Back to the ‘Wake Up’ sign and your notion that it and the lecture is somehow ‘breaking with the monotony of corporate routine and social expectations’. This is a very large claim for such a slight manifestation. What are the social expectations in Tescos? Is Tesco’s (as a public space) monotonous? Many many everyday encounters, conversations, subversions, struggles, solidarities, subtleties and so on happen in that place daily. These are just normal human social interactions, complex and beautiful. None of the protagonists of any of those interactions need to ‘wake up’. There is a danger of falling into the trap many well-educated anti-capitalists fall into which is to see capitalism as a monolithic symbolic realm when it is in fact a social relationship subject to real human struggles on many levels. Regardless of our hatred of capitalism and it’s alienations, we have no problem doing our shopping at corporate Tescos because it’s cheap and we are poor. If we did all our shopping in a non-corporate store full of ambiance and joy de vivre, it would not make one ounce of difference to capitalism. The real economic struggles are much bigger than seeing Tescos as a symbol of capitalism and it’s enclosures. We understand that and we buy our bread and catfood there. I’m sure many other shoppers, workers and other, understand that too.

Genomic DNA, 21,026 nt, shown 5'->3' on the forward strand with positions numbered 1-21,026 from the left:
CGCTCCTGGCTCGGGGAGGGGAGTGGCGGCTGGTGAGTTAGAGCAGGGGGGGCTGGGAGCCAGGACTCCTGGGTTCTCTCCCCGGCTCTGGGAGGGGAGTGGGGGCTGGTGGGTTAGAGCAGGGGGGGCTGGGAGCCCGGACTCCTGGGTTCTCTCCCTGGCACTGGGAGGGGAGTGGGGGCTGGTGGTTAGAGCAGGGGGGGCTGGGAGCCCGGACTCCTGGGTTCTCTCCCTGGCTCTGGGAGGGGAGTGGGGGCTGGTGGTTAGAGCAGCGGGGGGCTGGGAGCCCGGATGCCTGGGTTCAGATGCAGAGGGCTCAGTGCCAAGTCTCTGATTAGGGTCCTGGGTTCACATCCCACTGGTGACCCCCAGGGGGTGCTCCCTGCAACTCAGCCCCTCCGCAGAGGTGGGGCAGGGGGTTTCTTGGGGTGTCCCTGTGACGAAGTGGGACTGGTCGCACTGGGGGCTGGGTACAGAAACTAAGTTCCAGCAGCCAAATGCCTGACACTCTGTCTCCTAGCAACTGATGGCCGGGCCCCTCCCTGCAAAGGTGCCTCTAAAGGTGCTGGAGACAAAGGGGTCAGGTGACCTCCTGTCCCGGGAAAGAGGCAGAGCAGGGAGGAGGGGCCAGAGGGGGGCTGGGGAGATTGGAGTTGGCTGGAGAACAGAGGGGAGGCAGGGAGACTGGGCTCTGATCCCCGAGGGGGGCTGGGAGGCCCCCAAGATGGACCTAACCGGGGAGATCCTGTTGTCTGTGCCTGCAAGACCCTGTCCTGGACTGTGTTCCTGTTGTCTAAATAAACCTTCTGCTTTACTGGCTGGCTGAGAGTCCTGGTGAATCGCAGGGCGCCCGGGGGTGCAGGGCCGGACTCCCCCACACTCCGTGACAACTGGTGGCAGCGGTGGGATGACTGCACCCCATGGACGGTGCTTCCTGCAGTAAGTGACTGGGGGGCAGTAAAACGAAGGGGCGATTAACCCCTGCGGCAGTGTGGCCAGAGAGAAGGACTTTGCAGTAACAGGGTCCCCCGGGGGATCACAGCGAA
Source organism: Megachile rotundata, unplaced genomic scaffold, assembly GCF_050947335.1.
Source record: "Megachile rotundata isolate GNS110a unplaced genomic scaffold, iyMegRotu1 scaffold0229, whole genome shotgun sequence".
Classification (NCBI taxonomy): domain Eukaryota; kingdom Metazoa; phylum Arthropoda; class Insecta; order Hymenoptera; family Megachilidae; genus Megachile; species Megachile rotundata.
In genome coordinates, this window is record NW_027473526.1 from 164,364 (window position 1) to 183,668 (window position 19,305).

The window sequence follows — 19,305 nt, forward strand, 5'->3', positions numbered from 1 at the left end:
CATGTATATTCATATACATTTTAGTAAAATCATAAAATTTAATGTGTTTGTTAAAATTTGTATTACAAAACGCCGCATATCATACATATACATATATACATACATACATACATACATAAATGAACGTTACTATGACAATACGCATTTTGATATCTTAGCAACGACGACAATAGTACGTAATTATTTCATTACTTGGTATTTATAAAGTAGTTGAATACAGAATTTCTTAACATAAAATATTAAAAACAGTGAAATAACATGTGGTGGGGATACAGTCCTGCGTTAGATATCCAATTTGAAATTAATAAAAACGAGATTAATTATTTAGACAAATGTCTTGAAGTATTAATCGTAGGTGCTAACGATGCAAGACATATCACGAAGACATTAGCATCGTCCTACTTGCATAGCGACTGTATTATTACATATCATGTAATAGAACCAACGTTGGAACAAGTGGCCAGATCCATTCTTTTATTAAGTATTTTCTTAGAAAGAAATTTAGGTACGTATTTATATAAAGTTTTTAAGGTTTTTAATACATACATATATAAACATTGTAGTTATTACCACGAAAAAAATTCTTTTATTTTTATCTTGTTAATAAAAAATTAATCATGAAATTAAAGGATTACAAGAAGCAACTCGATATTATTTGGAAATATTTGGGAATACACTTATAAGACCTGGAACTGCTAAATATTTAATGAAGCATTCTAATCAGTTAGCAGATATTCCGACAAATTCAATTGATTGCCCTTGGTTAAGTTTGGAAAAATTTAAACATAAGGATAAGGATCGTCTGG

As they say, ‘struggle is a school’.
    In critical solidarity. SN

  6. Angel permalink
    December 5, 2010 5:58 am

    Hello again!

    Dora, I would like to mention that I was critiquing your methodology, not your content. By “proselytizing” and “preaching,” I was referring to the fervor and conviction of your performance. You would probably be doing a disservice to yourself and your cause if you claim that you are not an anti-neoliberal acolyte.

    As southwarknotes mentioned, there are a variety of politics in any Tesco (or Walmart). To once again project my experiences onto this situation (since you didn’t speak with any Tesco employees), I would like to discuss one specific example. I felt very silenced as a grocery store clerk. No manager ever asked my opinion about any policy or procedure; the customer was always right.

    You used employees much in the same way: as a backdrop for your morality play. You “lectured” them; you did not care what they had to say. The Tesco employees also have no say in the larger politics that you criticize: they don’t brand–they merely hang the signs.

    And so, I ask–in your form, not your content (your diction, not your argument)–you to be more respectful of the employees than the corporation you claim is so evil.

    Your fellow anti-capitalist,

    Angel

  7. Fjodor permalink
    December 5, 2010 3:44 pm

    Dear Southwark Notes, Dear Angel,